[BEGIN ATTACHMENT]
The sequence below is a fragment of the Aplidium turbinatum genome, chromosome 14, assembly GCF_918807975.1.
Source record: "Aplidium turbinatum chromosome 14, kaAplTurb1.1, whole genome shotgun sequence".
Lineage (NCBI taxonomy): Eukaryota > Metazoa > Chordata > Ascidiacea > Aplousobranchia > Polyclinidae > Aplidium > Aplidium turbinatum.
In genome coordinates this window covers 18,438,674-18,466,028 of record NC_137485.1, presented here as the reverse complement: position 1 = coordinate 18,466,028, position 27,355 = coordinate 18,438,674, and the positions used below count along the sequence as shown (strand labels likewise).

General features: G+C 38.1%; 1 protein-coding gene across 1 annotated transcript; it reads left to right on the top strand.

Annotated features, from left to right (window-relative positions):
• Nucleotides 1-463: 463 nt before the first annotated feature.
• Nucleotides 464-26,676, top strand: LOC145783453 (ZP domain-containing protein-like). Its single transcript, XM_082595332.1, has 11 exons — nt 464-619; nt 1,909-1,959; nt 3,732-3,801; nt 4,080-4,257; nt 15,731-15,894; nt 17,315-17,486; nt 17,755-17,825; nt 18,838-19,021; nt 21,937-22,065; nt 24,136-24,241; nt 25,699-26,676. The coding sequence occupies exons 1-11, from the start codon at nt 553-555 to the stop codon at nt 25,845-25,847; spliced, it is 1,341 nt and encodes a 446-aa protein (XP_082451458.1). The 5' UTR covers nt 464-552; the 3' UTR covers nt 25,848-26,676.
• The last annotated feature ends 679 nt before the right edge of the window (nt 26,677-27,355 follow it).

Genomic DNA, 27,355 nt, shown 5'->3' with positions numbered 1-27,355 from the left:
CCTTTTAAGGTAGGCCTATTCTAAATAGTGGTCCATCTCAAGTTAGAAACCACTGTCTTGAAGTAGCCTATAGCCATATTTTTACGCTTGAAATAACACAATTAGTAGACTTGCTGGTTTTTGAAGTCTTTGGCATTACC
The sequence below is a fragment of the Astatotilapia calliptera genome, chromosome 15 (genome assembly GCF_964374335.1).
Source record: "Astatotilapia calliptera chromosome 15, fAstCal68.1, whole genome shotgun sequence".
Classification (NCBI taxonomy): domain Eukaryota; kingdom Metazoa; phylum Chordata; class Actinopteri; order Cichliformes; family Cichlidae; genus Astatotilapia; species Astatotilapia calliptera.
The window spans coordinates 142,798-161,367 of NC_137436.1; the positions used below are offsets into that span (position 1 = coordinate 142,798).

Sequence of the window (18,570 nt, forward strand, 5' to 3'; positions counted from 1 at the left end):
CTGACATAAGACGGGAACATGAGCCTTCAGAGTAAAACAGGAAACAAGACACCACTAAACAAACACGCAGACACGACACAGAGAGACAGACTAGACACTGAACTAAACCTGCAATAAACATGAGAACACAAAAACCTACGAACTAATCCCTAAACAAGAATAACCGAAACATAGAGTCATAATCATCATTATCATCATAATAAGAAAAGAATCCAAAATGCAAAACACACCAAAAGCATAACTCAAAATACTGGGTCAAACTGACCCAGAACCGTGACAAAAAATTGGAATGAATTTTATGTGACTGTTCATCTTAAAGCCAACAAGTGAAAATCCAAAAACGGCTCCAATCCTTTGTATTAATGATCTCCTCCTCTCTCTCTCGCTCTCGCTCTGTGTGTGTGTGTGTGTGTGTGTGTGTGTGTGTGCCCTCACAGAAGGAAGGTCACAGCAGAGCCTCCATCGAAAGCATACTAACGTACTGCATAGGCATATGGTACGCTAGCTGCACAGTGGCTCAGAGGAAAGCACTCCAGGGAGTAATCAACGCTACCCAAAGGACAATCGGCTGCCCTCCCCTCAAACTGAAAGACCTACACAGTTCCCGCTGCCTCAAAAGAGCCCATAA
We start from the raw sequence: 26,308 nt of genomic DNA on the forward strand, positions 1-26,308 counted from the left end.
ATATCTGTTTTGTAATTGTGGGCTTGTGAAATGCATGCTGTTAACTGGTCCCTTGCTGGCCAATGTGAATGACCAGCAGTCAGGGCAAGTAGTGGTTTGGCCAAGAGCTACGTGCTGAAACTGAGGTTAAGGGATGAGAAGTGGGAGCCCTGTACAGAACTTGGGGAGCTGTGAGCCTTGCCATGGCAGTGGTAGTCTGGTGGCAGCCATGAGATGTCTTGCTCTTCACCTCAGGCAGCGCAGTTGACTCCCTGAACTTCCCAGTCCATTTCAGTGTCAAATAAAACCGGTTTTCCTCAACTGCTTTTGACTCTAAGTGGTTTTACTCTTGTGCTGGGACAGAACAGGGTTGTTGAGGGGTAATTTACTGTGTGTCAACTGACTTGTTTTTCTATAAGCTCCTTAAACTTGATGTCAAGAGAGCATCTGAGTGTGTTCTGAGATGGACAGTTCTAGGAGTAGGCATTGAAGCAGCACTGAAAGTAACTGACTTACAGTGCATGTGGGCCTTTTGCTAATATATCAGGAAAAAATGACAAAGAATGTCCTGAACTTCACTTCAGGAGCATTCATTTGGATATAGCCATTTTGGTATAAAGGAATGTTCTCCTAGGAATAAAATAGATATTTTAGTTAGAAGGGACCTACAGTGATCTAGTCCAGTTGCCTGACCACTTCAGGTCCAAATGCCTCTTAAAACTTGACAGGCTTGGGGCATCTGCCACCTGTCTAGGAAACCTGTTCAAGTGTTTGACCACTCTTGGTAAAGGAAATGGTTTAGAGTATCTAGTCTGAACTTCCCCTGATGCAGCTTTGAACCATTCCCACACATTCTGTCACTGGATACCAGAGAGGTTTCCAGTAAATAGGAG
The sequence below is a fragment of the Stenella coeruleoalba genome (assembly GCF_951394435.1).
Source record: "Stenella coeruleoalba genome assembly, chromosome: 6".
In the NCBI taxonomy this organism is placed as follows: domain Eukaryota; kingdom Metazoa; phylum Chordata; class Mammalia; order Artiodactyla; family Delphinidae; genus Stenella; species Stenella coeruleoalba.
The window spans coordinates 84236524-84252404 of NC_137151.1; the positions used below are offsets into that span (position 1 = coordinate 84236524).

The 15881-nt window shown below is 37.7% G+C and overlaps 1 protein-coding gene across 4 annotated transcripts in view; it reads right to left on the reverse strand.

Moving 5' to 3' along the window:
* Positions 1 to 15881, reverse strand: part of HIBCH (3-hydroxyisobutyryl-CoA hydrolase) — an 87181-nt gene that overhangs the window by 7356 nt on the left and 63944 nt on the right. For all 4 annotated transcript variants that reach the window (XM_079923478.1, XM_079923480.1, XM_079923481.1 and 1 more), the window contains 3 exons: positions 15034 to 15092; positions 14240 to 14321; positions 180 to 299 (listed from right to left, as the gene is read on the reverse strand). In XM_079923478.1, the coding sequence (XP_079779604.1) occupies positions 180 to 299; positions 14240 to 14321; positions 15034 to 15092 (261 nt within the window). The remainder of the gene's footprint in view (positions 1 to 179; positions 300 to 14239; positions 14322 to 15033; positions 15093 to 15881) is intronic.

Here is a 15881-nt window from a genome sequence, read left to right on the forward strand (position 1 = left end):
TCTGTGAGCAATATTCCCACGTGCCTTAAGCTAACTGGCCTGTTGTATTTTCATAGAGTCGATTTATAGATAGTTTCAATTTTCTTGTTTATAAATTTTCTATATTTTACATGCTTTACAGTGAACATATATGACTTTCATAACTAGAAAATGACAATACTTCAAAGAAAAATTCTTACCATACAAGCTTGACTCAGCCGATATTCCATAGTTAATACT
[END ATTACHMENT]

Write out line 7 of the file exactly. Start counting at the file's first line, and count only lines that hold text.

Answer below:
• Nucleotides 1-463: 463 nt before the first annotated feature.